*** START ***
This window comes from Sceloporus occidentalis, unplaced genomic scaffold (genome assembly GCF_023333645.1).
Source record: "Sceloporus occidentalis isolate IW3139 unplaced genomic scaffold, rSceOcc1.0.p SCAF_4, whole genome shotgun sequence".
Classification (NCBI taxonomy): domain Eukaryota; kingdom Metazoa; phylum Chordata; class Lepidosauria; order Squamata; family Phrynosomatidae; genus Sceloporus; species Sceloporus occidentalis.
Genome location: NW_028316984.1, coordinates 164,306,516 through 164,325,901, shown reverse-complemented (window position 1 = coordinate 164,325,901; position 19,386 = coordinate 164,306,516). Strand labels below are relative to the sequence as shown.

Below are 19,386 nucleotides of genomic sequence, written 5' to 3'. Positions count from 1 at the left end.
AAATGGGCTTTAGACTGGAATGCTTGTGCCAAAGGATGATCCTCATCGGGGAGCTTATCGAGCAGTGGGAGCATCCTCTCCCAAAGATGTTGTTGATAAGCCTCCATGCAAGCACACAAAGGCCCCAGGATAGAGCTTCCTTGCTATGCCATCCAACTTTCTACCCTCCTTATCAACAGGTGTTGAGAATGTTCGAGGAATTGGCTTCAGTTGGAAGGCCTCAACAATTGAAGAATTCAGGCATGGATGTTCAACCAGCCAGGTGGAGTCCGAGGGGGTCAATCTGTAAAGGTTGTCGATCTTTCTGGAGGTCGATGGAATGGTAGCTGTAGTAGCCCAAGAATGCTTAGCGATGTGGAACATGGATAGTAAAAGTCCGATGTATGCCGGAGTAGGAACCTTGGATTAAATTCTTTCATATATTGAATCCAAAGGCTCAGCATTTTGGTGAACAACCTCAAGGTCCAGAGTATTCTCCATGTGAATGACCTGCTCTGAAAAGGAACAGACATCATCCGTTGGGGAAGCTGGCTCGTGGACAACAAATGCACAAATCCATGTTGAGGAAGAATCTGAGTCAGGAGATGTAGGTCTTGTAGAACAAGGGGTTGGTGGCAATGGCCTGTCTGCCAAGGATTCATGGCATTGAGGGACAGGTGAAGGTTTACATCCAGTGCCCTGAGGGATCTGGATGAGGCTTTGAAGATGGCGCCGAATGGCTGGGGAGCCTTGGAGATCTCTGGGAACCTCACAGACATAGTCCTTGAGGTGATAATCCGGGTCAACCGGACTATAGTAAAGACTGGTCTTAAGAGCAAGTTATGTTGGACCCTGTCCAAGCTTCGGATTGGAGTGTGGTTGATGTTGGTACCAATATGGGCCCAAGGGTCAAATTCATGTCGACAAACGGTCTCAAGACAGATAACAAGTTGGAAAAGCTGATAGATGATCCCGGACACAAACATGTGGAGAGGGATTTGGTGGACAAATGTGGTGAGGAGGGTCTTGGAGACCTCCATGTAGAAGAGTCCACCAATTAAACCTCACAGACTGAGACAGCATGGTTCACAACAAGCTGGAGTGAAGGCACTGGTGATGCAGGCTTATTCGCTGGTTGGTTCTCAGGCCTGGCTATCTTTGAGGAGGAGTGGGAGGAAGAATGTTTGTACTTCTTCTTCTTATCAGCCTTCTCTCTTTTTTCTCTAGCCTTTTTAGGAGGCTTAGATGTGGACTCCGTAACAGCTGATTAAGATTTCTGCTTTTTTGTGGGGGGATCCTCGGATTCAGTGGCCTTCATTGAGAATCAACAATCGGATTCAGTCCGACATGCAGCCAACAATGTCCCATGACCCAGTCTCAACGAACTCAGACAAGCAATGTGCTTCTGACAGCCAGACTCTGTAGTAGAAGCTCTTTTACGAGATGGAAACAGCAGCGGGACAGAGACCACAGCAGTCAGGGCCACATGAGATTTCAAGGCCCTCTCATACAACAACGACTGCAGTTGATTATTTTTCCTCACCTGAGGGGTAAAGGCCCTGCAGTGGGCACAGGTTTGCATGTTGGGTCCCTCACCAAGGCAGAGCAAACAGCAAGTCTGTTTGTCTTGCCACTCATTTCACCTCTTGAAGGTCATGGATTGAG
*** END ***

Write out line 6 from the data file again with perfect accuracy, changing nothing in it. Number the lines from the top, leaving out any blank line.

AAATGGGCTTTAGACTGGAATGCTTGTGCCAAAGGATGATCCTCATCGGGGAGCTTATCGAGCAGTGGGAGCATCCTCTCCCAAAGATGTTGTTGATAAGCCTCCATGCAAGCACACAAAGGCCCCAGGATAGAGCTTCCTTGCTATGCCATCCAACTTTCTACCCTCCTTATCAACAGGTGTTGAGAATGTTCGAGGAATTGGCTTCAGTTGGAAGGCCTCAACAATTGAAGAATTCAGGCATGGATGTTCAACCAGCCAGGTGGAGTCCGAGGGGGTCAATCTGTAAAGGTTGTCGATCTTTCTGGAGGTCGATGGAATGGTAGCTGTAGTAGCCCAAGAATGCTTAGCGATGTGGAACATGGATAGTAAAAGTCCGATGTATGCCGGAGTAGGAACCTTGGATTAAATTCTTTCATATATTGAATCCAAAGGCTCAGCATTTTGGTGAACAACCTCAAGGTCCAGAGTATTCTCCATGTGAATGACCTGCTCTGAAAAGGAACAGACATCATCCGTTGGGGAAGCTGGCTCGTGGACAACAAATGCACAAATCCATGTTGAGGAAGAATCTGAGTCAGGAGATGTAGGTCTTGTAGAACAAGGGGTTGGTGGCAATGGCCTGTCTGCCAAGGATTCATGGCATTGAGGGACAGGTGAAGGTTTACATCCAGTGCCCTGAGGGATCTGGATGAGGCTTTGAAGATGGCGCCGAATGGCTGGGGAGCCTTGGAGATCTCTGGGAACCTCACAGACATAGTCCTTGAGGTGATAATCCGGGTCAACCGGACTATAGTAAAGACTGGTCTTAAGAGCAAGTTATGTTGGACCCTGTCCAAGCTTCGGATTGGAGTGTGGTTGATGTTGGTACCAATATGGGCCCAAGGGTCAAATTCATGTCGACAAACGGTCTCAAGACAGATAACAAGTTGGAAAAGCTGATAGATGATCCCGGACACAAACATGTGGAGAGGGATTTGGTGGACAAATGTGGTGAGGAGGGTCTTGGAGACCTCCATGTAGAAGAGTCCACCAATTAAACCTCACAGACTGAGACAGCATGGTTCACAACAAGCTGGAGTGAAGGCACTGGTGATGCAGGCTTATTCGCTGGTTGGTTCTCAGGCCTGGCTATCTTTGAGGAGGAGTGGGAGGAAGAATGTTTGTACTTCTTCTTCTTATCAGCCTTCTCTCTTTTTTCTCTAGCCTTTTTAGGAGGCTTAGATGTGGACTCCGTAACAGCTGATTAAGATTTCTGCTTTTTTGTGGGGGGATCCTCGGATTCAGTGGCCTTCATTGAGAATCAACAATCGGATTCAGTCCGACATGCAGCCAACAATGTCCCATGACCCAGTCTCAACGAACTCAGACAAGCAATGTGCTTCTGACAGCCAGACTCTGTAGTAGAAGCTCTTTTACGAGATGGAAACAGCAGCGGGACAGAGACCACAGCAGTCAGGGCCACATGAGATTTCAAGGCCCTCTCATACAACAACGACTGCAGTTGATTATTTTTCCTCACCTGAGGGGTAAAGGCCCTGCAGTGGGCACAGGTTTGCATGTTGGGTCCCTCACCAAGGCAGAGCAAACAGCAAGTCTGTTTGTCTTGCCACTCATTTCACCTCTTGAAGGTCATGGATTGAG